Low Risk
  • CMF, CEF, or CAF x 6 cycles in women <30 years
  • Nonalkylating chemotherapy: ABVD
  • Anthracycline + cytarabine
No Risk
  • Radioactive iodine
  • MF
  • Multi-agent therapies using vincristine
Unknown Risk
  • Monoclonal antibodies, e.g., cetuximab (Erbitux)
  • Tyrosine  kinase inhibitors, e.g., erlotinib (Tarceva), imatinib (Gleevec)

Table adapted from Fertile Hope, an initiative of LIVESTRONG; Cancer and Fertility: Fast Facts for Reproductive Professionals (2008); and Meirow D, et al. Clin Obstet Gynecol. 2010;53:727-739.

CMF=cyclophosphamide/methotrexate/fluorouracil • CEF=cyclophosphamide/epirubicin/fluorouracill • CAF=cyclophosphamide/adriamycin (doxorubicin)/ fluorouracill • MOPP=mechlorethamine/oncovin (vincristine)/procarbazine/prednisonel • MVPP=mechlorethamine/vinblastine/procarbazine/prednisolonel • COPP=cyclophosphamide/oncovin/procarbazine/prednisonel • ChlVPP=chlorambucil/vinblastine/procarbazine/prednisolonel • EVA=etoposide/vinblastine/\ adriamycinl • BEACOPP=bleomycin/etoposide/adriamycin/cyclophosphamide/oncovin/procarbazine/prednisonel • ABVD=adriamycin/bleomycin/vinblastine/ dacarbazinel • AC=adriamycin/cyclophosphamidel • CHOP= cyclophosphamide/hydroxydaunomycin/oncovin/prednisonel • COP= cyclophosphamide/oncovin/ prednisonel • MF=methotrexate/5-fluorouracil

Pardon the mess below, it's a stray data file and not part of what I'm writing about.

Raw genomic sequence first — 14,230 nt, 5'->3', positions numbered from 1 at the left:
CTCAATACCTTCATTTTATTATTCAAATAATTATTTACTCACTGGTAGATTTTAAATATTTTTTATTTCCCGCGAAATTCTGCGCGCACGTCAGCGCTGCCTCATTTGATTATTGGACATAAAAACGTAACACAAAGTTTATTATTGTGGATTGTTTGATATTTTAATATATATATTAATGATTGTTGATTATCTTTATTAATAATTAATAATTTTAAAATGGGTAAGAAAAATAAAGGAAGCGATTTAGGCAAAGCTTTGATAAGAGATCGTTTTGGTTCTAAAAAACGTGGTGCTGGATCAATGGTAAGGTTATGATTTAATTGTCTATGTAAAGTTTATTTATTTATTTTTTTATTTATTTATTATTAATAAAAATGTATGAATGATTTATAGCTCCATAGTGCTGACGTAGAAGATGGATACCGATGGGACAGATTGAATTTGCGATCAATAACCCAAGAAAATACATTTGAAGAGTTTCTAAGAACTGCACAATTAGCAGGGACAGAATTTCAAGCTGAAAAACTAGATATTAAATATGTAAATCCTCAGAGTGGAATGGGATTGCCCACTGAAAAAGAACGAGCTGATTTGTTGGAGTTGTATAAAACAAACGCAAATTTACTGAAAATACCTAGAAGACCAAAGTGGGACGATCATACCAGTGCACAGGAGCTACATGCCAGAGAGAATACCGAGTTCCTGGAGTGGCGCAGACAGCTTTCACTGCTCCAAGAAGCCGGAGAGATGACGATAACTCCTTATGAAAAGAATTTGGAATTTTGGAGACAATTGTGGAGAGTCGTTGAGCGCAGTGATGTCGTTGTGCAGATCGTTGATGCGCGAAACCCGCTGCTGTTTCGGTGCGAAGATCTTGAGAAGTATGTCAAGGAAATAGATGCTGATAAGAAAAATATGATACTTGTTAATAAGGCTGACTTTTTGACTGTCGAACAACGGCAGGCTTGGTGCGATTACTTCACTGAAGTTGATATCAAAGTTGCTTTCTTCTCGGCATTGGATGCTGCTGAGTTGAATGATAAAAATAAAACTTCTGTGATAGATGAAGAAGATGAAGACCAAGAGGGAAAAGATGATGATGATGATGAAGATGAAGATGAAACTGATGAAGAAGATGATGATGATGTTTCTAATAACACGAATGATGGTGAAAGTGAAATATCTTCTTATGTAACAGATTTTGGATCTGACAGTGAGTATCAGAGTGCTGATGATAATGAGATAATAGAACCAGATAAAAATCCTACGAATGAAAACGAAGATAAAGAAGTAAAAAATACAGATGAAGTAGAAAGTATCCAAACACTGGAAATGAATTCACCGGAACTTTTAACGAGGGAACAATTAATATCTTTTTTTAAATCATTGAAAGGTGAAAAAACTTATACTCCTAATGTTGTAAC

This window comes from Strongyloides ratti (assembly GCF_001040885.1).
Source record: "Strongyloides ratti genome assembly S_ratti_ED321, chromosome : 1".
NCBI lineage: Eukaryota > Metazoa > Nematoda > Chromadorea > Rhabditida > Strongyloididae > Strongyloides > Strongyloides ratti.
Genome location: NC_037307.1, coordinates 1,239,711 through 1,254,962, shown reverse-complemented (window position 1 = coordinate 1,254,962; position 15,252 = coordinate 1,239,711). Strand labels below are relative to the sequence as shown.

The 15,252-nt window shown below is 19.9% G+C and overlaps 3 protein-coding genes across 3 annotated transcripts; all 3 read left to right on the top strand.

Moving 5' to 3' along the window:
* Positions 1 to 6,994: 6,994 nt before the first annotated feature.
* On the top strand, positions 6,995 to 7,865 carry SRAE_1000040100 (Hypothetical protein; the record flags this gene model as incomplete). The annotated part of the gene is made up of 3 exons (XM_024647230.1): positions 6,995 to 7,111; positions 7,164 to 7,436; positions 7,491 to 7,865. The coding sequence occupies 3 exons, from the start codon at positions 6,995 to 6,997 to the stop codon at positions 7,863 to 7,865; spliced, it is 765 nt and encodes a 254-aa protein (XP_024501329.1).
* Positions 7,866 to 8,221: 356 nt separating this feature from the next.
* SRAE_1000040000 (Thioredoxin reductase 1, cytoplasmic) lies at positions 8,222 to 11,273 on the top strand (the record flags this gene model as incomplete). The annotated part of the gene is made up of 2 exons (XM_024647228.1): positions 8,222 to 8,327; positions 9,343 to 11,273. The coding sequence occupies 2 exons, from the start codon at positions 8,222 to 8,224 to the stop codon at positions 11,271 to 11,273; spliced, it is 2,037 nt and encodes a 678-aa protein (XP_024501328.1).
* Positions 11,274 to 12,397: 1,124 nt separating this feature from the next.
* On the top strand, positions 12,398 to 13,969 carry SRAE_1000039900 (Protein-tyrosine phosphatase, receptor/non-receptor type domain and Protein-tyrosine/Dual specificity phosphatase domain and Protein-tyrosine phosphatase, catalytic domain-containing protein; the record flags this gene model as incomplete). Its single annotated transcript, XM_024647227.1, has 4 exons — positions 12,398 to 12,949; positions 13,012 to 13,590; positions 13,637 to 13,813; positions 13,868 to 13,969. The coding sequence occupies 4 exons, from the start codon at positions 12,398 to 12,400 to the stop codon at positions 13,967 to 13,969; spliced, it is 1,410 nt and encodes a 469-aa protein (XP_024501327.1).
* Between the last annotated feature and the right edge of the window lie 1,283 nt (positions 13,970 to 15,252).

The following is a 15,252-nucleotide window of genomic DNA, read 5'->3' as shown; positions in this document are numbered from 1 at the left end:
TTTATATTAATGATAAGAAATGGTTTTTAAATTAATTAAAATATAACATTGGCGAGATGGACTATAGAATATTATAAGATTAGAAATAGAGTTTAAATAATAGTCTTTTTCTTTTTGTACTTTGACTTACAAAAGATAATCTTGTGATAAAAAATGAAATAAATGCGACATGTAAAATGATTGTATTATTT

For more information about infertility risk, fertility preservation options for women diagnosed with cancer, and how to locate and refer your patients to a fertility preservation specialist: